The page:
Women continue to consistently earn less than men in the workplace, about 20% less according to research. But is the difference solely because of discriminatory hiring processes and work environments? Or because women choose certain professions more than others and those tend to be lower paid?
Two researchers, Matthew Bidwell and Roxana Barbulescu, recently took a closer look.
"What they found, says Barbulescu, an assistant professor at McGill University in Montreal, was surprising. "When women seek to have the same opportunities, there are some barriers that they themselves see, whereas other people -- men, for example -- may not perceive."
Their results, she says, suggest that it's not necessarily the hiring process itself that leads to issues of discrimination, that in fact many legislative changes have had a positive impact on these issues. Instead, she suggests, companies need to be taking a larger look at what's happening and see what else about their companies may be keeping women from applying.
What are the workplace cultures in place? What is the culture like? How do women perceive the organization and do they see themselves fitting into the company?
These results, says Alan Johnson, managing director of Johnson Associates, a New York-based compensation consulting firm that caters to Wall Street and investment-banking firms, are "actually quite consistent" with other academic studies done in the past.
"The majors that people choose or the lifestyle choices that people make, economically, for a long time have been found to be huge factors in the differences of pay," he says. "I think the difference for society is that that doesn't feel fair, necessarily, but it is kind of the economic outcome."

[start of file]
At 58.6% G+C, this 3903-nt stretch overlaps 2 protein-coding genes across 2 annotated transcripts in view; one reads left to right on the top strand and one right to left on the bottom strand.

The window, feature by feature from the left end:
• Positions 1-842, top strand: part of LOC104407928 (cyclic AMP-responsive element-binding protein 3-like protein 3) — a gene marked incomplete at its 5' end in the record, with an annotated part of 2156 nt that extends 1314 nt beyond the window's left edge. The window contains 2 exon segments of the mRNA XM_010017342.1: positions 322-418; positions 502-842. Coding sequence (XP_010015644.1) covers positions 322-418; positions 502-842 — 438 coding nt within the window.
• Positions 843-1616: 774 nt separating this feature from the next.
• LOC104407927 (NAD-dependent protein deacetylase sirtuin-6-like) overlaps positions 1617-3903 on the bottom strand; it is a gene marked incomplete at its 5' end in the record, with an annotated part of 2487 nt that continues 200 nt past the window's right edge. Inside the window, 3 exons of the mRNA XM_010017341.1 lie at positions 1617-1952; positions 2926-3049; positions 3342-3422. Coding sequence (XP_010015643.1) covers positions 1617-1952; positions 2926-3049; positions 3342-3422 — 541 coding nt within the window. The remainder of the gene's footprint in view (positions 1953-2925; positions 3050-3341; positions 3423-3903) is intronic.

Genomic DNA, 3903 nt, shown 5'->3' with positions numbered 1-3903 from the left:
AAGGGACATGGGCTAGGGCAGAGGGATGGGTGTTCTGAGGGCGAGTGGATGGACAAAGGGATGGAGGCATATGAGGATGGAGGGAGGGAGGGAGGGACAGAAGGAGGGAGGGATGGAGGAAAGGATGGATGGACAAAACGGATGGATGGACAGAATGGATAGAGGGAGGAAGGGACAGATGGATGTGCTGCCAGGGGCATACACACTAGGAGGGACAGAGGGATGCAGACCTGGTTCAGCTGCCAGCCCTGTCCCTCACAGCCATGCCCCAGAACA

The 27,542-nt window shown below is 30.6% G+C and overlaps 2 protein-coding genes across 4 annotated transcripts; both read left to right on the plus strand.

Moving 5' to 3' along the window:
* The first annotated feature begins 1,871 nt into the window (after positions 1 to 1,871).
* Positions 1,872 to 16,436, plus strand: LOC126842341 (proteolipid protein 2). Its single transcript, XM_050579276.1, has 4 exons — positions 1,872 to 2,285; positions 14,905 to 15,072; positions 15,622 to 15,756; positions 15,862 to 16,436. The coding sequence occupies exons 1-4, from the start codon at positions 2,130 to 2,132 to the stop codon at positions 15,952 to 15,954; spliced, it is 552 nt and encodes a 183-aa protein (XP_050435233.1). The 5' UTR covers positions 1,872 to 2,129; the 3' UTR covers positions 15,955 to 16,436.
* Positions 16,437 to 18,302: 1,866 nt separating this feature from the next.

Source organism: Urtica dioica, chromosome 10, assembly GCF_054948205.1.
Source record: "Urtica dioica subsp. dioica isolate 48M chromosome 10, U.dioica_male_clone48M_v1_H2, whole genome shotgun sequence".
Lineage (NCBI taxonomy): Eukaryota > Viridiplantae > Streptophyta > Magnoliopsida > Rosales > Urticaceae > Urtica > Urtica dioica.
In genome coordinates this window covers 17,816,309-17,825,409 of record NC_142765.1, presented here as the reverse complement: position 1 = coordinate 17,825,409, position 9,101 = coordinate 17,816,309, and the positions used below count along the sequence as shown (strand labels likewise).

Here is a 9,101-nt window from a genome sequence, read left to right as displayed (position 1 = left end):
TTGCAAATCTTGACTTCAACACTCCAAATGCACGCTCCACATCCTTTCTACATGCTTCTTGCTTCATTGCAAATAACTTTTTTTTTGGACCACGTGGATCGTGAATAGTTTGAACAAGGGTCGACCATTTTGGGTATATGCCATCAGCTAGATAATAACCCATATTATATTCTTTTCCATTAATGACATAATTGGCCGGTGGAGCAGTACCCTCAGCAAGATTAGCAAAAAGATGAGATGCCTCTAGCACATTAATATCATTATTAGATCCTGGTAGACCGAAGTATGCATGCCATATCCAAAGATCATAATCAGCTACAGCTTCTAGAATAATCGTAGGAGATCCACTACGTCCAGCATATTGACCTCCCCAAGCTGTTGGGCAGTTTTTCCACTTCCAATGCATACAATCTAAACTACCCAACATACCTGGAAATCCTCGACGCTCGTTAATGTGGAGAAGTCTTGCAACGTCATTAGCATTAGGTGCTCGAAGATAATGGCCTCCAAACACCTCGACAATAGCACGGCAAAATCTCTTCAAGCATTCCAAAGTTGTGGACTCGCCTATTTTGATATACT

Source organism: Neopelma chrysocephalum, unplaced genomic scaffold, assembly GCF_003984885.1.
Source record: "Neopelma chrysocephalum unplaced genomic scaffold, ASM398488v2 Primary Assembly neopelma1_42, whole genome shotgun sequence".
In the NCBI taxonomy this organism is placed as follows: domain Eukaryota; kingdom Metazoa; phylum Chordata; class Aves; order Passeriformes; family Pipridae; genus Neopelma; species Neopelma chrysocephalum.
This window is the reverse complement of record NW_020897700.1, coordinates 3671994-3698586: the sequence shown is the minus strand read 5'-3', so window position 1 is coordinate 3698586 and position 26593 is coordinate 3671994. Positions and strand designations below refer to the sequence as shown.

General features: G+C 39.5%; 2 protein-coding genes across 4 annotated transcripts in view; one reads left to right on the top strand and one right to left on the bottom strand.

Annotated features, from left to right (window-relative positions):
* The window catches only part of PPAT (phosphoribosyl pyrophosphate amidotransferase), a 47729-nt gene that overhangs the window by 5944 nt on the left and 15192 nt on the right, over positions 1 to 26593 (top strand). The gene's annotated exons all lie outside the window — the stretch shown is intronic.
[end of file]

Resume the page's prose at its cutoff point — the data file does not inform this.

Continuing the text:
At an individual level, however, there's not a lot that can be done to remedy the inequities on a broad scale, other than to have individuals become aware that the choices they make -- in terms of where they go to school, what majors they pursue, and what types of occupations and industries they are drawn -- to will have an impact on their overall earning power, he says.
Employers, though, can and should be taking steps to both ensure that their pay is equitable internally and that they are taking steps to recruit, attract and retain employees not only regardless of gender, but regardless of sexual orientation, veteran status and other protected classes."
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